That's it! I hope it helps someone. If it does, please post something. If not, please post and let me know what I can do to improve this.

And on to the quote of the day:

"Seriousness is the only refuge of the shallow."
-Oscar Wilde

Until the next time, gentle reader, I remain,

Your friend,

Buford Twain

Thursday, March 15, 2007

Don't be Number 1. Be Number 2.

Gentle reader,

espite what they may say ("our employees are our greatest asset!"), companies don't have your best interests at heart. Trust me on that.

They are there to make money and that's about it.

Not-for-profit companies may be the exception (I have never worked full-time at one) but somehow, I doubt it.

Given that it's a dog-eat-dog world, what can you do to improve your chances at thriving and surviving as an employee commando in the corporate jungle?

Here's a tip that may seem counter-intuitive but bear with me, all shall be revealed...

Don't be Number 1 at work...(even though you definitely have what it takes)
Don't be number 3 at work...
Number 2 at work (no, not in the scatological sense).

If you are number 1, you might be paid more than the others but that comes with some serious drawbacks. You are too smart to fall into that trap. It means...

* You are the person they all turn to in a crisis. This means: LOTS OF PRESSURE
You must be driven and competitive. In other words, STRESSED OUT
You will be expected to lead the critical projects. Or, YOU WILL LIVE AT THE OFFICE

If you are number 3 (i.e. significantly below number 1) you will have the following fun little issues to deal with:

* You will be passed over for promotions and will therefore MAKE MUCH LESS MONEY
* You will be viewed as a bit of a LOSER and will therefore be the FIRST TO GET THE BOOT when the layoffs start.
* You will probably not enjoy your job and so you will be MISERABLE at work

However, if you are #2, or just ever-so-slightly behind number 1, you will enjoy the following benefits:

* You will get to work on some of the most INTERESTING PROJECTS.
* You will be PAID REASONABLY WELL (though, of course, not as well as #1)
You will enjoy a moderate amount of prestige
* You will not have a lot of pressure, since the #1 guy or gal will be taking most of it (haha!)

It's a bit like trailing directly behind Lance Armstrong in the Tour-de-France.

It's similar to following in the slipstream of an 18-wheeler.

Or driving right behind the speeding emergency vehicle when traffic is stuck.

It's almost (but not quite) immoral (you are purposefully holding back your best work)
It's a little bit risky (you might just get promoted to the #1 spot. Aaargh!) but...

Come on, you know it makes sense. You're a savvy slacker.

And on to the quote for the day...

"If fifty million people say a foolish thing, it is still a foolish thing."
-Anatole France

Until the next time, gentle reader, I remain as always,

Your friend,

Buford Twain

Wednesday, March 14, 2007

Essentials for the Working Stiff: The 401(K)

Gentle reader,

In case you haven't noticed, there are many companies that no longer offer a pension.

If you work for a company and they have never, not even once, mentioned that you are a part of their pension plan, then you probably work for one of those companies.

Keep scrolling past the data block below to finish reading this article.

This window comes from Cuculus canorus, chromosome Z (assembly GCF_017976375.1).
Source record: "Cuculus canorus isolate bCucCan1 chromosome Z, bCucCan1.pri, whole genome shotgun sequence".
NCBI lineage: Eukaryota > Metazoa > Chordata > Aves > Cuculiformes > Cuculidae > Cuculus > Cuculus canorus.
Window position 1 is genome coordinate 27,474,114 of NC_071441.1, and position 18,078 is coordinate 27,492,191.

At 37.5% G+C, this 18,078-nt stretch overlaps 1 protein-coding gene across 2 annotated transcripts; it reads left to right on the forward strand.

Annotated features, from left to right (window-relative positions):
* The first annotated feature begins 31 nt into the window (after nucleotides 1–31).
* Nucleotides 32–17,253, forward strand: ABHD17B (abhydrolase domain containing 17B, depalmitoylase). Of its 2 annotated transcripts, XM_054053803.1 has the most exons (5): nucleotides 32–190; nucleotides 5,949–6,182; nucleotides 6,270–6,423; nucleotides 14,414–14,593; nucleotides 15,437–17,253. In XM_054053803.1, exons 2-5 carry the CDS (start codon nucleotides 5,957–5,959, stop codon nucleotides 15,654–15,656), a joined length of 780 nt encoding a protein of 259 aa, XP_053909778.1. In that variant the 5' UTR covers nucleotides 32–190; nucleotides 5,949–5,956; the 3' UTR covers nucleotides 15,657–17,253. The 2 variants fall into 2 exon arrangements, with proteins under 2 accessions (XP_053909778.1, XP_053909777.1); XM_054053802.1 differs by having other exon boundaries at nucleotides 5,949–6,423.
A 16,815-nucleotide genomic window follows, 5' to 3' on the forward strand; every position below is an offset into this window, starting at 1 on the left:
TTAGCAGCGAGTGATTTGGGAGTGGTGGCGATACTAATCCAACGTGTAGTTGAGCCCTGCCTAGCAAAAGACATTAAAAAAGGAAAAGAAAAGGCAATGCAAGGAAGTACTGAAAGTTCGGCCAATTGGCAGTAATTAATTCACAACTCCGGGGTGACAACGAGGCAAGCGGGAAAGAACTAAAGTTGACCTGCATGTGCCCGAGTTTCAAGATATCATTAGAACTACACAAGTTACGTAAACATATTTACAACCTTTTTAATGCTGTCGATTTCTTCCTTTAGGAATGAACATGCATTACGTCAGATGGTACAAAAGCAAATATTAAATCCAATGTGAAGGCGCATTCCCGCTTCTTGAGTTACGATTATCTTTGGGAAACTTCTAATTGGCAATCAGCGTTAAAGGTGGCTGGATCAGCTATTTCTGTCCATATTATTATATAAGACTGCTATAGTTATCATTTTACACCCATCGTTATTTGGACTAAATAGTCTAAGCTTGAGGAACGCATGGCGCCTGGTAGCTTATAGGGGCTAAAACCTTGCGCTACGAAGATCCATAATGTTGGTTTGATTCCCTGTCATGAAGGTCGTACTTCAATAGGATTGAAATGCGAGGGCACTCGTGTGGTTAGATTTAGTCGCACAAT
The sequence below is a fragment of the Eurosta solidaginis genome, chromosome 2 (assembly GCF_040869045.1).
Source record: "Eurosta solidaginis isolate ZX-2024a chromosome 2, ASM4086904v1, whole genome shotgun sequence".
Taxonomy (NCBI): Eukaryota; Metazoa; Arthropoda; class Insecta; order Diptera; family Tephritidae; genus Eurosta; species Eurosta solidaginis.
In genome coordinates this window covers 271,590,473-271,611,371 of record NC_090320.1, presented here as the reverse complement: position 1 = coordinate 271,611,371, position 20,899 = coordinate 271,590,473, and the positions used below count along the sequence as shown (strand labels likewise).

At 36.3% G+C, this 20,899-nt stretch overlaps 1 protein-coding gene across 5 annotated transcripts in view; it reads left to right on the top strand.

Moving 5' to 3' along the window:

Of the few companies that remain that do offer pensions, some are going to go bankrupt. So they really don't offer a pension either.

If you are young and naive, you probably think you are going to live forever and you aren't too worried about your retirement.

However, I am here to tell you that you won't live forever and before you die there is a good chance that you will be too tired or sick to work.

In that case, you will need a supply of cold hard ca$h.

It is likely that the government will provide *something* to you in your old age (I am talking about what is currently known as social security).

However, the amount probably won't be enough to live on.

What is a financially well-informed person to do?

Well, the simple answer is: "Save Money".

The 401(k) plan (basically, a tax-deferred savings account) is probably the best way to do that, assuming you are eligible (i.e. your employer has such a plan).

There are a few reasons why it makes sense to put money into a 401(k) plan:

1) You are not immediately taxed on the money you invest in a 401(k) plan. In other words, you save the income tax for yourself instead of paying Uncle Sam.
2) The earnings (profits) you earn from investing that money is also not taxed until you start taking the money out.
3) Employers typically deduct money from your paycheck to go into your 401(k) plan on a regular basis. So, there is no additional "work" required on your part other than to keep your job. This makes it far more likely that you will accumulate a sizeable amount of money than if you had to actively mail a check each month. You are "paying yourself first".

The investments that are available in a 401(k) plan are typically mutual funds.

A mutual fund is a collection of many stocks all bundled together. When compared to investing in individual stocks, mutual funds are typically fairly "boring", because they move slowly as opposed to individual company stocks (think McDonald's, Disney, IBM, etc) that are more volatile. The "boring" factor is actually good thing: you are more likely to forget about them, and then wake up one day and realize that you are RICH!, or are well on the way.

I will take a closer look at how to pick from the different funds in your 401(k) plan in a later article.

The one thing to keep in mind is that, on average, stocks (and therefore mutual funds) increase in value over time, and over long periods of time (say, 30 or 40 years) often increase A LOT. I mean, a very lot.

The longer the time period, the more you are likely to gain. The bottom line:


How much should you invest in your 401(k) plan?

Before you even start to invest in it, think about the following because that will (or may) affect how much you can afford:

1) Do you own your own house? If not, would you like to own one? That is a reasonably good investment itself and it's worth putting your money there first if that is one of your personal goals/dreams.
2) Do you have an emergency fund that will allow you to live for 6 months if you were to lose your job today? If not, build up that fund and put it in something safe like an interest bearing savings account.